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for twelve 305mm guns. The only r8ason for the change in armament
was because of Its cast, which Japan could not attord due to its
war wlth Russia. Nevertheless, It did show that the all-big-gun
BattleshIp was coming, and that even had the Brltish decided
against building the DREADNOUGHT, its Pre-Dreadnoughts would still
have become obsolete. The only difference was that Fisher decided
to take the lead in this race rather than be forced to catch up.
Untll the creatIon of the INVINCIBLES, MOSt nations armed
thelr Armoured Cruisers with medium calibre weapons ranging from
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193mm (7.6-inch) to 254mm guns. There were two exceptions: the
Ital ian REGINA ELENA-class and the Japanese TSUKUBA-class Armoured

Cruisers, both of which had two and four 305mm guns respectively.
Ii: is uncertain whether or not Fisher bel ieved other nations wou] d
follow with other large-gunned Armoured Cruisers, but as in the
case of the DREADNOUGHT, he was determined to take the lead. He
wanted a ship that would not only be more powerful than
contemporary Armoured Cruisers, but which would guarantee thei r
destruction. The decision to give them a uniform armament of large
guns ralsed Many eyebrows, but the Iogic seemed to be that sinee
these ships would not engage more heavily armoured opponents (i.e.
Battleshlps) 1 the dangers of placing large guns on a lighter,
faster hull seemed negligible. This was the theary, but it was
another matter in practice.
Then there is the question of econamics: Was it ta
build ships that were almost as powerfui as Battleships, and yet
could not fight in the line of battle? The essential role of the
Battle Cruiser was hunt commerce raiders, aet as scouts for the
main fleet, and aiso to act as a fast division of the battle fleet.
While the Dreadnoughts had but one specifie dut y, the Battle
Cruisers were supposed to perform vrious tasks. It seemed ta make
sense to build one class of ship that could perform various duties
rather than building several different classes of ShlpS, and Fisher
would go even further when he tried to merge both the Battle
Cruiser and Dreadnought into one class of ship. But as will be
shawn, again what worked in theory did not apply in practice .


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The strongest argument in support of these ships came
following the Battle of the Falklands, when two British Battle
CrUIsers virtually annihilated two German Armoured Cruisers, while
receiving only minor damages in return. This was seen as the
JustificatIon of their raIe as the ideal ships to hunt down
commerce raiders. It is true that they proved more than capable of
meetIng this threat, but it was unfortunate that the main danger to
Britain's commercIal shipping would come not from surface raiders,
but from the U-Boats. After the Falklands, the threat of German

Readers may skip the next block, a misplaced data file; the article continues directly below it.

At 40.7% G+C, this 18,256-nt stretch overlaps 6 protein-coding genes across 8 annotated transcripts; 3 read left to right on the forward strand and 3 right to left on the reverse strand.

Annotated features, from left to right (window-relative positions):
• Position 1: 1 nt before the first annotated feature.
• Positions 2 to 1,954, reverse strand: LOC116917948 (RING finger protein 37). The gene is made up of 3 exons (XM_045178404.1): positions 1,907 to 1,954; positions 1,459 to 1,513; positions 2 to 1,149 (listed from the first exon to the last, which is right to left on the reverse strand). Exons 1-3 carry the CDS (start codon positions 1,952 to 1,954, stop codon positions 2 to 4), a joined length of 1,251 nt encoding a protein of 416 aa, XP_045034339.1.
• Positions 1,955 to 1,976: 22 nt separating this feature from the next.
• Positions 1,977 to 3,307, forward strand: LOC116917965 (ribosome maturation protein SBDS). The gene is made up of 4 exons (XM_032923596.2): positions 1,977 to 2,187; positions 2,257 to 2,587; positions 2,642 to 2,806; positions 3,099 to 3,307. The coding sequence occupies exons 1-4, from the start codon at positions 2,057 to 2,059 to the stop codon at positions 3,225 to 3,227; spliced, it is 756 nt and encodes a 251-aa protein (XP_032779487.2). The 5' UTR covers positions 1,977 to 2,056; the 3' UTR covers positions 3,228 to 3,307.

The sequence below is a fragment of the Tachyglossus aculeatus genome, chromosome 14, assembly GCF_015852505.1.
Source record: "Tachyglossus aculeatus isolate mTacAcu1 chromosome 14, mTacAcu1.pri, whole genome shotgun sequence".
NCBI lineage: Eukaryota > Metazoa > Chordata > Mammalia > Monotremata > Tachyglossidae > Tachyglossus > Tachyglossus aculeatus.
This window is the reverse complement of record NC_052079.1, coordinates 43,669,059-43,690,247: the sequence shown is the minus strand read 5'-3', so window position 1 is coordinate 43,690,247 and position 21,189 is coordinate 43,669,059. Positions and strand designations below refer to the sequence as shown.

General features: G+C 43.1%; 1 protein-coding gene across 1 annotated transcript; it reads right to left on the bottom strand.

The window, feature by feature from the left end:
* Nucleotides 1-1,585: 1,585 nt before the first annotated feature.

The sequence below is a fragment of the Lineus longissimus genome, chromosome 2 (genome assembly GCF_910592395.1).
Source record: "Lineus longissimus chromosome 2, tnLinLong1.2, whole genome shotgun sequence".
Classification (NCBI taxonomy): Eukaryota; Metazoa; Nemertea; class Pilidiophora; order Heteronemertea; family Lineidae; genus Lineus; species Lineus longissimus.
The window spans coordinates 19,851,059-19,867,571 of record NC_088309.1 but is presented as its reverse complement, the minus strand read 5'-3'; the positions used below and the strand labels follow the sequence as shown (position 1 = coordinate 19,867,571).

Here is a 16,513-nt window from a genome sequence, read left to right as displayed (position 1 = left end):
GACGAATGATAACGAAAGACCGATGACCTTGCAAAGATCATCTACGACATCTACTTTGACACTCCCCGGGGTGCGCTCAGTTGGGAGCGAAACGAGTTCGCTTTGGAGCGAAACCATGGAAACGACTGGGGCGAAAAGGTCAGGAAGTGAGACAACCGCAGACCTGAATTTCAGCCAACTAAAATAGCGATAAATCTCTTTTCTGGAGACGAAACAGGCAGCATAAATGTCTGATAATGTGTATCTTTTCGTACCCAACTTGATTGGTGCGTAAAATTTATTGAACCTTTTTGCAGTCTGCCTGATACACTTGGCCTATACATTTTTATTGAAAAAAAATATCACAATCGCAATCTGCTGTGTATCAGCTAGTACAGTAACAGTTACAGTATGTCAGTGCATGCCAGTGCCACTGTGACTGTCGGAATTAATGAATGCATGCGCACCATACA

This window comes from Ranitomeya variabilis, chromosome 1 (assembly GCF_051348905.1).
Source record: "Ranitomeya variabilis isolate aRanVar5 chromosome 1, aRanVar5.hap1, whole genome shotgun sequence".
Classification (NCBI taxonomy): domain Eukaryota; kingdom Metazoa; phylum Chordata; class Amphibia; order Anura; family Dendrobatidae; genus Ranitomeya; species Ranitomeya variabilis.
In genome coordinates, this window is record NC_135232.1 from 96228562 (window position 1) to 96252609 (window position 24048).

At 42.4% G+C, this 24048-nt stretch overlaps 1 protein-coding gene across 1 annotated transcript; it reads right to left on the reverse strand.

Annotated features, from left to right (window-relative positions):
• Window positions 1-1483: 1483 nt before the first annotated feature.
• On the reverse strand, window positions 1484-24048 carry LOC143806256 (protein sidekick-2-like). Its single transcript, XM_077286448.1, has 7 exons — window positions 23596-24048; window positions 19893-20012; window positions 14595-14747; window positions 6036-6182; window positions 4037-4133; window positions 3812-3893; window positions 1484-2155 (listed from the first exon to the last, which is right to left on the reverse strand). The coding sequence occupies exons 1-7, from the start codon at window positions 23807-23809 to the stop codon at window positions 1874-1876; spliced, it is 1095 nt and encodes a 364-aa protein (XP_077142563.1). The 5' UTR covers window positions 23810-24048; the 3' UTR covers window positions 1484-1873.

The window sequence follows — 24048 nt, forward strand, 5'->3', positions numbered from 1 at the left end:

surface raiders virtually ended, and was replaced by that of the
Submarine, which the Battle Cruiser could do little against.
As for the questIon of actIng as the scout for the main fleet,
again what was thought of ln theory did not work out in practice.
Bath sides used their Battle r.ruisers as a sort of bait te lure out
each other's forces, but the true scout would prove ta be the fast
and inexpensive Light Cruiser. Bath Hipper and Beatty used screens
of Light Cruisers, and it was these ships which made the initial
contacts at bath Dogger Bank and Jutland.
The concept of using Armoured Cruisers as a fast division of
the maIn fleet was also not new ta the British; the Japanese and
Russians both used their Armoured Cruisers in their main battle
lines during the Russo-Japanese War. As Jutland would show, bath
Beatty and Hood found it tao tempting not ta use their ships as
Fast Battleshlps, and the Battle Cruisers right in the thick of the
battle. They unwisely forgot that their armour protection was not
suitable against other large gun ships, and as a result both



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AdmiraIs paid an unfortunate priee .
The primary purpase of this paper lS not ta attempt a
technicai description of these ShlpS
conventlonai arguments against them.
or to simply restate the
These wi Il of course be
addressed, but will alsa look at them fram a different perspective,
and try ta shed new light on the question of the Battle CruIser .



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Chapter 1: THE ROAD TO INVINCIBLE
The Battie Cruisers were the resuit of the application of new
technologIes to old ideas, but they also came into being at a time
when Britaln's naval supremacy was in its twilight. Fisher's
reforms of the Navy made it more efficient and more powerful
than any other existing fleet, but the days of Pax Britannica were
clearly over. One could argue that the f1eet buil t during the
Fisher Revolution was in a way the swan song of Eng1and's naval
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supremacy, but that lS an a=gument outside the scope of this
The Battle Cruisers were designed ta be the 20th Century's
version of the Frigates of the era of sail ing ships. They were
intended to hunt down privateers and commerce raiders, and also to
be the eyes of the main fleet by acting as fast scouts. Along with
the creation of the Dreadnought-class BattIeships, they were among